PROVIDENCE — Pope Francis has named a New York prelate as the Roman Catholic Diocese of Providence’s new bishop on Wednesday, months before Bishop Thomas Tobin turns 75, the church’s mandatory retirement age.
The Most Rev. Richard G. Henning, auxiliary bishop in the Diocese of Rockville Centre, N.Y., will be the coadjutor bishop of Providence, serving with Tobin, with the right of succession.
The Rockville Centre Diocese filed for bankruptcy in 2020 after hundreds of sexual abuse cases were filed against it under New York’s Child Victims Act, which allowed survivors time to file claims despite the statute of limitations. Since then, more than 600 cases have been filed against the Rockville Centre Diocese, and a recent investigation by Patch reporters found that hundreds of those cases have not been settled.
Rockville Centre is the fourth Roman Catholic diocese in New York, and the largest in the United States to file for bankruptcy, according to published reports.
“Despite repeated pledges from church officials to be open and transparent, church officials in Rockville Centre hid important information about clergy abuse from the public. Bishop Henning held a high ranking position in the Diocese of Rockville Centre and we can’t help but think that he could have done more,” said Mike McDonnell, spokesman for SNAP, the Survivors Network of Those Abused by Priests. “We hope that the bishop will take one giant step when he assumes the helm in Providence, and that is to support victims in every way possible and update the list of credibly accused clergy, which in our view is woefully short.”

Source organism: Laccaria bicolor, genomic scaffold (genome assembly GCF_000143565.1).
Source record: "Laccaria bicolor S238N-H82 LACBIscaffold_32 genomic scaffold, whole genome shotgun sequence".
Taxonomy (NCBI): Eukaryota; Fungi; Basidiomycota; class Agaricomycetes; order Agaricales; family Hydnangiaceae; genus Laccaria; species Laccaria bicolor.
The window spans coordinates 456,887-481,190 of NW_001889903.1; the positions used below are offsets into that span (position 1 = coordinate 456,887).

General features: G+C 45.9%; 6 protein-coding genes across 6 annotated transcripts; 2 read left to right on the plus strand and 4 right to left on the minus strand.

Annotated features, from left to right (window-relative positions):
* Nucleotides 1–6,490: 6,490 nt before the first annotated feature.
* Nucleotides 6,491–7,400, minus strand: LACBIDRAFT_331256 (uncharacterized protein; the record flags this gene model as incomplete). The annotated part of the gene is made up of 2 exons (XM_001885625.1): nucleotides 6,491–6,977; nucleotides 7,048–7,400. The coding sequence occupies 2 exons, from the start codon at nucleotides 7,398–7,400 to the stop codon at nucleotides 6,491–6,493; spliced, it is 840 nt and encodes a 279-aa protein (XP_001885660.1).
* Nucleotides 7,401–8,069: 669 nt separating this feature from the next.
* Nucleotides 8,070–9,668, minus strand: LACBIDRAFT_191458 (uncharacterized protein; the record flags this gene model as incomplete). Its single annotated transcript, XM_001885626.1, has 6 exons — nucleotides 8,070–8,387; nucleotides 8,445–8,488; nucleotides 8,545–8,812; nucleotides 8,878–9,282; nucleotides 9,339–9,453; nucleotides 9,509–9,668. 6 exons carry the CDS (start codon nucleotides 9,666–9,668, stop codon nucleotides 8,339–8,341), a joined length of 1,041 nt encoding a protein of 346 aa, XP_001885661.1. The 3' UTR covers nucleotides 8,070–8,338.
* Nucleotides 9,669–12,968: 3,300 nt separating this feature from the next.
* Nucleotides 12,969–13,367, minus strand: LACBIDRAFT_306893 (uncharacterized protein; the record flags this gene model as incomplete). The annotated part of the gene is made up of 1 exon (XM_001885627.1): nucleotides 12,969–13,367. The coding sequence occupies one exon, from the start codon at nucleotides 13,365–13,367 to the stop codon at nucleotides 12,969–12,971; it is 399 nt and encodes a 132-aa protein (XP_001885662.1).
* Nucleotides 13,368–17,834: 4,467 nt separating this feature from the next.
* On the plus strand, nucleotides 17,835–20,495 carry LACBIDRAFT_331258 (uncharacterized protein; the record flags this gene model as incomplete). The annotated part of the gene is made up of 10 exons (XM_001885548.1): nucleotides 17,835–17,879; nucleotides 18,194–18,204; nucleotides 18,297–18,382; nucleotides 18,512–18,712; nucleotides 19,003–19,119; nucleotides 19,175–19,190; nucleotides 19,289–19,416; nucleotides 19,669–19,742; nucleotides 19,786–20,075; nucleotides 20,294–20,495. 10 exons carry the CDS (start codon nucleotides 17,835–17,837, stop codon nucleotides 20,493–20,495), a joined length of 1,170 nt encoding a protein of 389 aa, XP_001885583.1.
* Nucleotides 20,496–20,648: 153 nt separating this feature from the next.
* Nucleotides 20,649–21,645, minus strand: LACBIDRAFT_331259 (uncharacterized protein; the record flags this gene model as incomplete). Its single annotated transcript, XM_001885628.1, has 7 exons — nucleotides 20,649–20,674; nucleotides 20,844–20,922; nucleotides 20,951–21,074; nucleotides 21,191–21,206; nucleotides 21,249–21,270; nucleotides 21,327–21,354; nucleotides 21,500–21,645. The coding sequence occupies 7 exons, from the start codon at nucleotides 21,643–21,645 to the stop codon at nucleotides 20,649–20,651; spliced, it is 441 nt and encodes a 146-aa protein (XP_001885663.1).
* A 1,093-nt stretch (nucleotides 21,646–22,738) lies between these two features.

Tobin and Henning held a press conference Wednesday at the Cathedral of Saints Peter and Paul to announce the changes.
Henning told the Globe after the press conference that Rockville Centre’s bankruptcy has been “a long and difficult process” and a “learning experience” he said hopes to not go through ever again.
“The decision to enter into Chapter 11 was driven by the desire to first have the resources to address survivors, but also to be able to continue the mission of the church,” said Henning, who said he has respect for Rockville Centre Diocese’s leadership for their handling of the bankruptcy.
“I think there has been a lot of integrity to survivors and to the mission of the church,” he added.
Tobin was appointed bishop by Pope John Paul II in 2005 and became nationally known for his firebrand stands against gay marriage and abortion rights.
Under his leadership, the diocese lobbied against gay marriage in Rhode Island, which became legally recognized in 2013, as well as changes to Rhode Island law to extend the statute of limitations for victims of childhood sexual abuse. Tobin was also critical of Pope Francis for his support for same-sex civil unions.
Henning, in contrast, told the Globe that his beliefs align “entirely” with the pope’s.
The pope is “a remarkable person. He is just amazing,” Henning said. “Do I in any way dissent from him? When it comes to Catholic teaching, no, I do not.”
“But the Holy Father doesn’t expect us to be automatons,” added Henning. “It will be my duty to pray and exercise leadership according to my conscience and the teachings of the church. I would never see that as putting me at odds with the Holy Father.”